What will be the interest rate attached to Scottish government borrowing – and who will determine this? Will it continue to be the Bank of England or a Scottish loans authority? Who will police this system?
Central to the concerns at Standard Life is the imperative of retaining a single market in financial services across the UK.
Without this, every single financial services company in Scotland will be in trouble as the vast majority of their policyholders and customers are based outwith Scotland – indeed, mostly in England.
It was because of this that the taxation of savings and investments was to be retained as a reserved matter determined at UK level. But how will that hold in practice without prejudice to the Scottish administration’s revenue targets?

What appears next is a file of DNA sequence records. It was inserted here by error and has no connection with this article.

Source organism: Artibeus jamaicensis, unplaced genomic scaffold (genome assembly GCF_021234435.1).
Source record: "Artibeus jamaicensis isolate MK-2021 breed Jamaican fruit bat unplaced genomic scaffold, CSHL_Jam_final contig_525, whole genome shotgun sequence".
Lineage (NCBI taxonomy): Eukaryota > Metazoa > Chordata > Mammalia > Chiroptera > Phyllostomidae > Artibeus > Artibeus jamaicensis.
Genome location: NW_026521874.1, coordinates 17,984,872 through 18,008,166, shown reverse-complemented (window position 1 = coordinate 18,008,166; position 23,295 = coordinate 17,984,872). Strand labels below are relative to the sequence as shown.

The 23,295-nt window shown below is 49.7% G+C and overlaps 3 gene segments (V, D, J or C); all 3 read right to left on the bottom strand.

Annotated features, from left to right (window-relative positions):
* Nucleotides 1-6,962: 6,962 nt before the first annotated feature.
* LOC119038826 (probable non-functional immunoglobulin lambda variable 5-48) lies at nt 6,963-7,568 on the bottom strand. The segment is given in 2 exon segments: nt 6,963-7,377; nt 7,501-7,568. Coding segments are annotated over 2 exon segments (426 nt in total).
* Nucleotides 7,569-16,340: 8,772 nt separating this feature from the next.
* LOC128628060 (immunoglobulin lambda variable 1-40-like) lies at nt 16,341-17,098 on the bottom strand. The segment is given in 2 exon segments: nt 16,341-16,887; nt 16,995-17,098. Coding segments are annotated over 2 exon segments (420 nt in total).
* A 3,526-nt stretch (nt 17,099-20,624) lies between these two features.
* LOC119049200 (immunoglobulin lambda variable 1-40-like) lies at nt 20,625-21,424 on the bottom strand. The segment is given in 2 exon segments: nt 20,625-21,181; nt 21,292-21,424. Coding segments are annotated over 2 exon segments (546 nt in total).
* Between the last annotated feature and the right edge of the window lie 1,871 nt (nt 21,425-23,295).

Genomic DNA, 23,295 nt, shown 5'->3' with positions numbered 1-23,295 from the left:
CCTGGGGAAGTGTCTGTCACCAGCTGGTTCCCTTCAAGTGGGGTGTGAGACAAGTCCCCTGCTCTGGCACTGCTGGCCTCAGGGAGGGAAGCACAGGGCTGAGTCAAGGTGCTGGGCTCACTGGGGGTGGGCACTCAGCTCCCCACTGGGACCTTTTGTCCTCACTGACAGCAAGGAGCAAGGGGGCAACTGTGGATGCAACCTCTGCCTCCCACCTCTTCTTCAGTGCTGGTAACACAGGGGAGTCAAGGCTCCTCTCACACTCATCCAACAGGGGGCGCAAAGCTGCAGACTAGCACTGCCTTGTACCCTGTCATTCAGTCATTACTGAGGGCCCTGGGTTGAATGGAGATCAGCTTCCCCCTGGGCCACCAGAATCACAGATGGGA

Standard Life will be under pressure for answers today as the FTSE100 giant faces shareholders at its annual general meeting at the Edinburgh International Conference Centre.
Not least of the problems will be how the taxation of savings and investments in a fiscally autonomous Scotland can be kept separate and administered as a reserved matter. If income tax rates and levels are to diverge to any significant degree – and the SNP raised voter expectations sky high on higher public spending – what of attempts by Scots businesses to seek to protect higher paid employees from measures that could prove a real barrier to recruitment and staff retention?
What happens if some seek to avoid these higher rates by rewarding employees in the form of profit-sharing, generous payments into pension schemes that can be quickly withdrawn, or dividend or capital distributions rather than PAYE income?
Nobody expects any definitive answers soon. But pressure will be building for early clarification.